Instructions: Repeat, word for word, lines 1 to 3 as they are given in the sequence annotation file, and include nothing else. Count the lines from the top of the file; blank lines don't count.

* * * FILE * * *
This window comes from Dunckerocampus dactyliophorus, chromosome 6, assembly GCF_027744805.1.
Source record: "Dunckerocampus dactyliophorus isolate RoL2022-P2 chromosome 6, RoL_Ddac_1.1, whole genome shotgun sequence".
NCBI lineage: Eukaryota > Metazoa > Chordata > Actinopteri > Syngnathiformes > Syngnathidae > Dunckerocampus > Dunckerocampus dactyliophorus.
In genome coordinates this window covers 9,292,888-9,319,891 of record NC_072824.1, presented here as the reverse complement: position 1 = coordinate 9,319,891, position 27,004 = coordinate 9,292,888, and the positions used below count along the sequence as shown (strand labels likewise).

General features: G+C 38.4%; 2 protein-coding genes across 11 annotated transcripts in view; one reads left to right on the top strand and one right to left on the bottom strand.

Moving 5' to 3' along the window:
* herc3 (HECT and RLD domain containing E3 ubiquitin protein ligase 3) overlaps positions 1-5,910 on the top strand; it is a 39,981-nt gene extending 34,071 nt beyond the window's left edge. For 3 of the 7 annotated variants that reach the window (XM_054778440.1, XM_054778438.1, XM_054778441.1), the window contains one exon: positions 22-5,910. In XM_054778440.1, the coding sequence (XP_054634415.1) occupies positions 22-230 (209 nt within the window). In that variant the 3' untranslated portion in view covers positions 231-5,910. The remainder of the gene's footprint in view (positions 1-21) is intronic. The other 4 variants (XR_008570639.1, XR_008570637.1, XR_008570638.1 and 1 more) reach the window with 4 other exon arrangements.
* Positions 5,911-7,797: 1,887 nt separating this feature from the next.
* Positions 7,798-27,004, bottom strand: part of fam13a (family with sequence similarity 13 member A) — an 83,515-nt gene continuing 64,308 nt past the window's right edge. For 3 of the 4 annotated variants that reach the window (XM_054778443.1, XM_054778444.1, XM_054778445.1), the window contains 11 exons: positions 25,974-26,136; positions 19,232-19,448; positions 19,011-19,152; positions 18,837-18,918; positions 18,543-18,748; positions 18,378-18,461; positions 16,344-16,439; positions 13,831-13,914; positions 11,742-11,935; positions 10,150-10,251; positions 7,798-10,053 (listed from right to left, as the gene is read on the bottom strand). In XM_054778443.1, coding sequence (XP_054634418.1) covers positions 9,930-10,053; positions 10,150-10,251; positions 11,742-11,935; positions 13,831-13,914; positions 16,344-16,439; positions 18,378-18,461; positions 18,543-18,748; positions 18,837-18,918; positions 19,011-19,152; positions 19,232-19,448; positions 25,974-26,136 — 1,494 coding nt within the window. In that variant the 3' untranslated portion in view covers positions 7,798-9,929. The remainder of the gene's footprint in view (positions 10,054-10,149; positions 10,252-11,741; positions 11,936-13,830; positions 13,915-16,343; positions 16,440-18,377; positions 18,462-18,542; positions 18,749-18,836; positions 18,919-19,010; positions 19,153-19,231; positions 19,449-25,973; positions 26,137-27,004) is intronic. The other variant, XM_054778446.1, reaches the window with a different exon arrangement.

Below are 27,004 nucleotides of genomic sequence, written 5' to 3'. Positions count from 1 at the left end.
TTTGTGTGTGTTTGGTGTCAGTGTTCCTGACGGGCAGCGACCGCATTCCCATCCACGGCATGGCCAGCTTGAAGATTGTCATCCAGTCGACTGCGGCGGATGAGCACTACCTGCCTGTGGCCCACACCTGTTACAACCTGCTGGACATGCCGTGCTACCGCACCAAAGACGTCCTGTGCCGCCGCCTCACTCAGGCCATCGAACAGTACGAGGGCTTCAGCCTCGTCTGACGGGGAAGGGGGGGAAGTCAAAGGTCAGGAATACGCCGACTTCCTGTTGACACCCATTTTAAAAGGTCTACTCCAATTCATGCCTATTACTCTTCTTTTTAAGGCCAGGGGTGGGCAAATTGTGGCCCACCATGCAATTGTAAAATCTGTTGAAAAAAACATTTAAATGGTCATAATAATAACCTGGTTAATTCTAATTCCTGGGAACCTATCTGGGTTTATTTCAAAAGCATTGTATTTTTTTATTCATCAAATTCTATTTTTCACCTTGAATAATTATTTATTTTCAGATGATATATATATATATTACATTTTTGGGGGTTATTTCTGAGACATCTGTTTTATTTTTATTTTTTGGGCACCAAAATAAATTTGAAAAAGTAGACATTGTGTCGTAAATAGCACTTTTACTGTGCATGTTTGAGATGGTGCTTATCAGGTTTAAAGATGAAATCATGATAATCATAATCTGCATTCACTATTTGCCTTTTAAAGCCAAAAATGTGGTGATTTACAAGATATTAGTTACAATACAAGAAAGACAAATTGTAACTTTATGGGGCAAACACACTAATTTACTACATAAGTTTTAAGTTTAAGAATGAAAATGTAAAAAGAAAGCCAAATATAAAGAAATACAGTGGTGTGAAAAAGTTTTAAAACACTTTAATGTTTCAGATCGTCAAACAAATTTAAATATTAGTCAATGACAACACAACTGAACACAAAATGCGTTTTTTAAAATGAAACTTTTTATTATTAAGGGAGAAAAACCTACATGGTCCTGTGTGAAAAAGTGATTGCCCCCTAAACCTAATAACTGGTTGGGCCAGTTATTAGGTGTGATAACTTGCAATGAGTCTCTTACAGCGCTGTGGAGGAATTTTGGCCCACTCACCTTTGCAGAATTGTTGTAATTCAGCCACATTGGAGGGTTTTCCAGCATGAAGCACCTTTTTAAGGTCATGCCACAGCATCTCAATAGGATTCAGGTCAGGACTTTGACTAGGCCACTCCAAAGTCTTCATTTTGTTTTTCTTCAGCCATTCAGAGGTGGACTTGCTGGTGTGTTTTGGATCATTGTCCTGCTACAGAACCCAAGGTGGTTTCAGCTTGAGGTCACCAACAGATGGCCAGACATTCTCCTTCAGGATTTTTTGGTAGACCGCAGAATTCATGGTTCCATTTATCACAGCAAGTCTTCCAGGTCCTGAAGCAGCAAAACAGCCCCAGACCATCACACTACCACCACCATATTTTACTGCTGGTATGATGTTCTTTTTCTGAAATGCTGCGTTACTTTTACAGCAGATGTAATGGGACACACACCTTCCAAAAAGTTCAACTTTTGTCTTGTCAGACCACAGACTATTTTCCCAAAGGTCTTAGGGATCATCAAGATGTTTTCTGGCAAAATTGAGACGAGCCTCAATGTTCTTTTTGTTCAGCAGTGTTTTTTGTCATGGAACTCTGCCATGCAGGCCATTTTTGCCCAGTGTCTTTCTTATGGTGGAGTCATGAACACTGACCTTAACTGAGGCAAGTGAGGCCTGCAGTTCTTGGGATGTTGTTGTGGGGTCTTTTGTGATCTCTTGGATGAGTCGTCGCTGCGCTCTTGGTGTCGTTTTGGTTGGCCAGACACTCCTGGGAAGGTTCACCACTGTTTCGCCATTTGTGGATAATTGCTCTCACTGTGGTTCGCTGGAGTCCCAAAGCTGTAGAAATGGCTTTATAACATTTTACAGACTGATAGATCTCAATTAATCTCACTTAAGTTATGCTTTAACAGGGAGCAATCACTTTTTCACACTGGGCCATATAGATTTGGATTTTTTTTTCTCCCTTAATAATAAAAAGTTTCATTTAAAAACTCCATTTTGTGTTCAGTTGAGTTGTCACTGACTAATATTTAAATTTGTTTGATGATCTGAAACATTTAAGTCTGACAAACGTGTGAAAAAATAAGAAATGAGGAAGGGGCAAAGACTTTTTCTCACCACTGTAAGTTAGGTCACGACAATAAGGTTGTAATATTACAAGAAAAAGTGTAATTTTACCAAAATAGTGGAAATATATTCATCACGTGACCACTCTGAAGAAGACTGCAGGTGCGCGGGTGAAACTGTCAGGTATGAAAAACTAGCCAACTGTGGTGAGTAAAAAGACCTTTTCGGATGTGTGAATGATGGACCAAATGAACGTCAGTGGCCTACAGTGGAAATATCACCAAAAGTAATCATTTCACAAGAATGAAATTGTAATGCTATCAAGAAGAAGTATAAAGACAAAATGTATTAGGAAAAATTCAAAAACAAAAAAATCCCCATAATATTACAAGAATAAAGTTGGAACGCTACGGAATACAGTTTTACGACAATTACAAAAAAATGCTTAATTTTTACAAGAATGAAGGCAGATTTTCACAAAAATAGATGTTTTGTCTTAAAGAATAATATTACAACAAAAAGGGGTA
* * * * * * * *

This window comes from Dunckerocampus dactyliophorus, chromosome 6, assembly GCF_027744805.1.
Source record: "Dunckerocampus dactyliophorus isolate RoL2022-P2 chromosome 6, RoL_Ddac_1.1, whole genome shotgun sequence".
NCBI lineage: Eukaryota > Metazoa > Chordata > Actinopteri > Syngnathiformes > Syngnathidae > Dunckerocampus > Dunckerocampus dactyliophorus.